Serum Creatinine-to-Cystatin C Ratio in the Progression Monitoring of Non-alcoholic Fatty Liver Disease

Front Physiol. 2021 Apr 7;12:664100. doi: 10.3389/fphys.2021.664100. eCollection 2021.


Background: The simultaneous assessment of visceral adiposity and muscle mass might be useful to monitor the risk of non-alcoholic fatty liver disease (NAFLD) progression in large population. We aimed to investigate the value of serum creatinine-to-cystatin C ratio (CCR) in evaluating these two parameters and predicting liver steatosis and fibrosis.

Methods: 154 overweight/obese inpatients (49 males, 105 females) scheduled for bariatric surgery and 49 non-overweight/obese volunteers (18 males, 31 females) responded to the hospital advertisement were involved in the cross-sectional study. Liver steatosis and fibrosis were diagnosed with transient elastography (TE). The psoas muscle area (PMA) and visceral fat area (VFA) were measured using magnetic resonance imaging.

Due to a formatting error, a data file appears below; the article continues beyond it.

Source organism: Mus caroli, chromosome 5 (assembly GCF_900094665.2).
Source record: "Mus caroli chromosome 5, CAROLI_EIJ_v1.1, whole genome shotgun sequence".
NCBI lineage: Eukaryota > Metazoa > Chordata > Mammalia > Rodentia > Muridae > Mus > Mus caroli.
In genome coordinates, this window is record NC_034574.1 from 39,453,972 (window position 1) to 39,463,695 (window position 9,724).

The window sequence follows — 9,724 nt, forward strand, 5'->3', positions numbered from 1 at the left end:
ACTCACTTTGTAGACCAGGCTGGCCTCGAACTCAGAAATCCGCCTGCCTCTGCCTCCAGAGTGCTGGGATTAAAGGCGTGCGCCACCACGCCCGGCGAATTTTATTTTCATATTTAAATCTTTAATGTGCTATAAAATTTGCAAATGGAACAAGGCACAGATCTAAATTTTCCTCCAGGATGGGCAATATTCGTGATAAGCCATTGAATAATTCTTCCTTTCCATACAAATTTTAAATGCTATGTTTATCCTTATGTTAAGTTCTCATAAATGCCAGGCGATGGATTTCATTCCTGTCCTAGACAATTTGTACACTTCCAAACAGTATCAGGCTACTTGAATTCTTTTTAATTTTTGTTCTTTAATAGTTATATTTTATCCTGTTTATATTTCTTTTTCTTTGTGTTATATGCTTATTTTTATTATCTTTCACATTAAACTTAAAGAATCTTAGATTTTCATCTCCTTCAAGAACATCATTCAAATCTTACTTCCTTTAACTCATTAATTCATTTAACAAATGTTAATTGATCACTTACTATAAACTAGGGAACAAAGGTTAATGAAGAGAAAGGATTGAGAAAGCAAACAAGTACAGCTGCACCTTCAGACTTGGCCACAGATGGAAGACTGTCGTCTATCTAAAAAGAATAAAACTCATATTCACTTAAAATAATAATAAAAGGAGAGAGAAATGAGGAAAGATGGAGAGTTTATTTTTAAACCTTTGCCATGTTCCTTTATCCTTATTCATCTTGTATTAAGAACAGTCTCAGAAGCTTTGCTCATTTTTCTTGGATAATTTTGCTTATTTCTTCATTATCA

Results: The body mass index, insulin resistance, and lipid profiles showed significant differences between the CCR tertiles. Multiple regression analyses revealed that the CCR was significantly associated with the controlled attenuation parameter (β = -0.30, P = 0.006 in males; β = -0.19, P = 0.017 in females) and liver stiffness measurements in males (β = -0.246, P = 0.044). A low CCR was associated with moderate-to-severe steatosis (P < 0.001), significant liver fibrosis (P < 0.01), and excellent predictive power for these two conditions (P < 0.01). The CCR had a negative correlation with the VFA/PMA ratio (r = -0.584, P < 0.001 in males; r = -0.569, P < 0.001 in females).

Conclusions: The CCR is a serum marker for muscle-adjusted visceral fat mass, and a low CCR is associated with an increased risk of progressive NAFLD.

Keywords: biomarker; disease progression; non-alcoholic fatty liver disease; psoas muscles; visceral obesity.